The country’s largest education technology conference took place in Denver this past week.
Attendees at the annual conference of the International Society for Technology in Education—or ISTE—were searching for guidance on how technology might meet their classroom needs, and how it may shape their work in the years to come.
While at ISTE, a gathering that draws educators and ed-tech companies from around the world, Education Week‘s Sean Cavanagh asked K-12 officials Benjie Brown, Chad Kafka, and Jamie Chanter, about challenges schools face in adopting educational technology.
Educators often cite a big gap between the lofty ideas put forward by pioneering teachers and vendors at industry events and the throngs of other educators who are still trying to figure out what digital strategies make sense for them.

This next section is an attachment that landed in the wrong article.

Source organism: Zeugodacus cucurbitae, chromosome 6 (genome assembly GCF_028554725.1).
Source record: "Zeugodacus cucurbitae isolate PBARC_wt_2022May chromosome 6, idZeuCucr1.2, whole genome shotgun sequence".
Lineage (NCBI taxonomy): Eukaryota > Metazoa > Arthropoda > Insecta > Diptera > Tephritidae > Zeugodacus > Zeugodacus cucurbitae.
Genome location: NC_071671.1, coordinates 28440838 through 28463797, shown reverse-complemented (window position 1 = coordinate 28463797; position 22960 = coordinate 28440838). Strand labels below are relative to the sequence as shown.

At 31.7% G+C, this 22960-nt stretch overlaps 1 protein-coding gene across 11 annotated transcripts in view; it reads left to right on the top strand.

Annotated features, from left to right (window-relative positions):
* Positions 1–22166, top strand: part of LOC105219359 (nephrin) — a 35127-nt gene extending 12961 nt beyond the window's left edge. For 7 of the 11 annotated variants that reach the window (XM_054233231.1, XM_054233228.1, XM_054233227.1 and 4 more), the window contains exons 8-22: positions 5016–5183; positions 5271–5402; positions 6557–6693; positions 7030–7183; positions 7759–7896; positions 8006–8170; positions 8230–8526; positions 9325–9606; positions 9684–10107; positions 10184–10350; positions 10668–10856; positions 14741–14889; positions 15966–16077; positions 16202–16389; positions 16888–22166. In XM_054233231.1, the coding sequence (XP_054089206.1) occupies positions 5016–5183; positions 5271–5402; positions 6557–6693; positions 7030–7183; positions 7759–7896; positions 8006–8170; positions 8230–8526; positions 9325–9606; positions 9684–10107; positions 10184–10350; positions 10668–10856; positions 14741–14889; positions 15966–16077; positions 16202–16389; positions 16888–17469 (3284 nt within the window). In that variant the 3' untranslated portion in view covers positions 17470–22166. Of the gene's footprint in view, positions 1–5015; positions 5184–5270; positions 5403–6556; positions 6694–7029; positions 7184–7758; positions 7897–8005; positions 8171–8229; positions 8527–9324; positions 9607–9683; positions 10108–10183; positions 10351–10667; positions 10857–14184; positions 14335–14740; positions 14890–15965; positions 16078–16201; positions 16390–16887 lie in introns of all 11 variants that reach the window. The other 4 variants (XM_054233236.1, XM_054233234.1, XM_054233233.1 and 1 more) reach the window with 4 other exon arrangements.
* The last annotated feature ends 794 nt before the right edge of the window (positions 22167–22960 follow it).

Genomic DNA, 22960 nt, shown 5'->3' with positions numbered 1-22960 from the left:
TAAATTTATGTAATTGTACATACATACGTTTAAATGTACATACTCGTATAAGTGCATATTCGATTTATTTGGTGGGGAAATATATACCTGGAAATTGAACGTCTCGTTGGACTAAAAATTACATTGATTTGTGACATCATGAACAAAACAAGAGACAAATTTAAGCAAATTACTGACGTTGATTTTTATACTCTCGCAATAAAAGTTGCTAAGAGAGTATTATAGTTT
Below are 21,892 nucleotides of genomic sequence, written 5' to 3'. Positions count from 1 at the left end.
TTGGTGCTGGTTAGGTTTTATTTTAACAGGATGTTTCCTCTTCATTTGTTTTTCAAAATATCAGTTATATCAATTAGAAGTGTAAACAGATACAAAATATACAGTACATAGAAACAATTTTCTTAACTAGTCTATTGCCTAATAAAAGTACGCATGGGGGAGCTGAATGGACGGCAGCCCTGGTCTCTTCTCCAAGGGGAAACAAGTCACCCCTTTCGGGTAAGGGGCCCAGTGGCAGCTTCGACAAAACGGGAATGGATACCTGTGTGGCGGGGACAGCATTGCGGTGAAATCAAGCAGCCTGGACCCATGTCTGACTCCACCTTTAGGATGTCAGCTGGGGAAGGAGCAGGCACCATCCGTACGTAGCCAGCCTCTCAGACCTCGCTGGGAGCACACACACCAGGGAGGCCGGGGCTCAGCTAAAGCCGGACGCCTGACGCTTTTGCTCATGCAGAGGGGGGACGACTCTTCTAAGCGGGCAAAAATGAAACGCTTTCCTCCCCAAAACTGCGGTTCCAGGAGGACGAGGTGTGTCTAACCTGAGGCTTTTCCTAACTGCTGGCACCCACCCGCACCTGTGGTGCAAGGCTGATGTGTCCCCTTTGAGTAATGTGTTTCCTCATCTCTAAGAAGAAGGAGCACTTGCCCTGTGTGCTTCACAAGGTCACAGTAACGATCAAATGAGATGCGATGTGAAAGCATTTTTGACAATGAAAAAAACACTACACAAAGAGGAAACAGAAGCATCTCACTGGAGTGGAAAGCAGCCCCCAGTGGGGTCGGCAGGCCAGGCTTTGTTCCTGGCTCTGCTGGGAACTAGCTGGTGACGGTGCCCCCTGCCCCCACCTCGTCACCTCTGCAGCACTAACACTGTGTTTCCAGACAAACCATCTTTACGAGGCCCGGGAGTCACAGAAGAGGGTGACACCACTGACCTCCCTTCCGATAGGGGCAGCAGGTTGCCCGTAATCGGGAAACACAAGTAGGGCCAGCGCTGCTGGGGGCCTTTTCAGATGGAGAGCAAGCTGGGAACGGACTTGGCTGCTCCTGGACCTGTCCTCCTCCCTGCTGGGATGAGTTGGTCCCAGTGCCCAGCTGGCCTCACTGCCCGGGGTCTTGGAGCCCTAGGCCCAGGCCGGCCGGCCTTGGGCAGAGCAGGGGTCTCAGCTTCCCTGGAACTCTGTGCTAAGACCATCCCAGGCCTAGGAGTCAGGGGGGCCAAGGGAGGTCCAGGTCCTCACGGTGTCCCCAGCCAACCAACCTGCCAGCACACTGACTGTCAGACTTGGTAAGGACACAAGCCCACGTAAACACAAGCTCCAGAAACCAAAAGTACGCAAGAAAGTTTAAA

Cavanagh spoke with teachers, and the administrators who work closely with them, about the biggest hurdles educators face in trying to figure out how best use technology with their students.
For a field still struggling to figure out what to do with a flood of new devices, platforms, software, and apps, the conference is a time for listening, said Jim Flanagan, ISTE’s chief learning-services officer.
Here are some reactions we found from other educators in attendance about their struggles and triumphs:
Create visual thinkers! Art is everywhere and messy! @art_cathyhunt #adedu #ISTE2016 pic.twitter.com/6qhVyCEjUJ — Christine (@ckdipaulo) June 29, 2016
.@RobynHrivnatz checks out how @dougbergmanUSA uses @HoloLens for Education SO cool! #MIEExpert #MSFTEdu #ISTE2016 pic.twitter.com/RC5UX2v3K4 — LBayne (@LBayne) June 25, 2016
Do any of these ring true, or contradict your views on the challenges schools face in making technology work for them?
A version of this news article first appeared in the On Air: A Video Blog blog.